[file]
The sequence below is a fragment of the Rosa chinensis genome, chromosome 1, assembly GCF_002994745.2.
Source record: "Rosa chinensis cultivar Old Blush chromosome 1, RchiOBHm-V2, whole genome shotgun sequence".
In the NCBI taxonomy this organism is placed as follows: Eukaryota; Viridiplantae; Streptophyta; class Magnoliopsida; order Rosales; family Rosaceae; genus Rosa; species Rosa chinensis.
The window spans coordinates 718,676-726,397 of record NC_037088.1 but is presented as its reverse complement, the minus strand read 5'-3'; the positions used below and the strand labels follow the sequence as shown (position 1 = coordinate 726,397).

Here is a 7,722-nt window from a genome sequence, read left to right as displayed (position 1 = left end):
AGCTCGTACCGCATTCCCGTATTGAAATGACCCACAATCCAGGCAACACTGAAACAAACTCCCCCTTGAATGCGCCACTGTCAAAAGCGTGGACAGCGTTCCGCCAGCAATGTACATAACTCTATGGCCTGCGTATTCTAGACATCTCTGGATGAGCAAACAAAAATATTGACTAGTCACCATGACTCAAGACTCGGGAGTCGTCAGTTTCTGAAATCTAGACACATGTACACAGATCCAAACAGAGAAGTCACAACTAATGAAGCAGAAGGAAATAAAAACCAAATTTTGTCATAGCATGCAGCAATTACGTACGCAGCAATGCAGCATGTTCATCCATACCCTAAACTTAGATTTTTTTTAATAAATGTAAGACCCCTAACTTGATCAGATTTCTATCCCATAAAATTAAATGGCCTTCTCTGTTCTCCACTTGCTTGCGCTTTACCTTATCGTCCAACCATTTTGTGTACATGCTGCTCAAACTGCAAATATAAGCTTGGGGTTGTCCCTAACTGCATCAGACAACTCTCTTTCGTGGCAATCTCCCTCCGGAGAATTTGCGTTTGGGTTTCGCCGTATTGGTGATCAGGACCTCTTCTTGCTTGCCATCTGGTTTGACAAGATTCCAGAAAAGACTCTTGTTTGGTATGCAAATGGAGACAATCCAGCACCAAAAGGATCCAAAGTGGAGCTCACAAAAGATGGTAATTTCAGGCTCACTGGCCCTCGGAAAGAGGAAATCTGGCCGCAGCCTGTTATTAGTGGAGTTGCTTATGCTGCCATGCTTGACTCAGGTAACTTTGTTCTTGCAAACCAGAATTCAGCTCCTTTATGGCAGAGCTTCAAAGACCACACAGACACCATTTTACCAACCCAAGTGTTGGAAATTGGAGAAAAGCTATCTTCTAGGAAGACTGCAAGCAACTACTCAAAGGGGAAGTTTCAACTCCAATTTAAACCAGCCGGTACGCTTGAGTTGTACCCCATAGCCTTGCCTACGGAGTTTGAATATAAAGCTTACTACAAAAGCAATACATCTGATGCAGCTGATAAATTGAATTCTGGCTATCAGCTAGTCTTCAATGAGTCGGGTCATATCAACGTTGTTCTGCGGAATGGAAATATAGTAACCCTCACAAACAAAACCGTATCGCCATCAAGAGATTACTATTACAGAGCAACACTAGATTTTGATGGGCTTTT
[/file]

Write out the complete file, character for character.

The sequence below is a fragment of the Rosa chinensis genome, chromosome 1, assembly GCF_002994745.2.
Source record: "Rosa chinensis cultivar Old Blush chromosome 1, RchiOBHm-V2, whole genome shotgun sequence".
In the NCBI taxonomy this organism is placed as follows: Eukaryota; Viridiplantae; Streptophyta; class Magnoliopsida; order Rosales; family Rosaceae; genus Rosa; species Rosa chinensis.
The window spans coordinates 718,676-726,397 of record NC_037088.1 but is presented as its reverse complement, the minus strand read 5'-3'; the positions used below and the strand labels follow the sequence as shown (position 1 = coordinate 726,397).

Here is a 7,722-nt window from a genome sequence, read left to right as displayed (position 1 = left end):
AGCTCGTACCGCATTCCCGTATTGAAATGACCCACAATCCAGGCAACACTGAAACAAACTCCCCCTTGAATGCGCCACTGTCAAAAGCGTGGACAGCGTTCCGCCAGCAATGTACATAACTCTATGGCCTGCGTATTCTAGACATCTCTGGATGAGCAAACAAAAATATTGACTAGTCACCATGACTCAAGACTCGGGAGTCGTCAGTTTCTGAAATCTAGACACATGTACACAGATCCAAACAGAGAAGTCACAACTAATGAAGCAGAAGGAAATAAAAACCAAATTTTGTCATAGCATGCAGCAATTACGTACGCAGCAATGCAGCATGTTCATCCATACCCTAAACTTAGATTTTTTTTAATAAATGTAAGACCCCTAACTTGATCAGATTTCTATCCCATAAAATTAAATGGCCTTCTCTGTTCTCCACTTGCTTGCGCTTTACCTTATCGTCCAACCATTTTGTGTACATGCTGCTCAAACTGCAAATATAAGCTTGGGGTTGTCCCTAACTGCATCAGACAACTCTCTTTCGTGGCAATCTCCCTCCGGAGAATTTGCGTTTGGGTTTCGCCGTATTGGTGATCAGGACCTCTTCTTGCTTGCCATCTGGTTTGACAAGATTCCAGAAAAGACTCTTGTTTGGTATGCAAATGGAGACAATCCAGCACCAAAAGGATCCAAAGTGGAGCTCACAAAAGATGGTAATTTCAGGCTCACTGGCCCTCGGAAAGAGGAAATCTGGCCGCAGCCTGTTATTAGTGGAGTTGCTTATGCTGCCATGCTTGACTCAGGTAACTTTGTTCTTGCAAACCAGAATTCAGCTCCTTTATGGCAGAGCTTCAAAGACCACACAGACACCATTTTACCAACCCAAGTGTTGGAAATTGGAGAAAAGCTATCTTCTAGGAAGACTGCAAGCAACTACTCAAAGGGGAAGTTTCAACTCCAATTTAAACCAGCCGGTACGCTTGAGTTGTACCCCATAGCCTTGCCTACGGAGTTTGAATATAAAGCTTACTACAAAAGCAATACATCTGATGCAGCTGATAAATTGAATTCTGGCTATCAGCTAGTCTTCAATGAGTCGGGTCATATCAACGTTGTTCTGCGGAATGGAAATATAGTAACCCTCACAAACAAAACCGTATCGCCATCAAGAGATTACTATTACAGAGCAACACTAGATTTTGATGGGCTTTT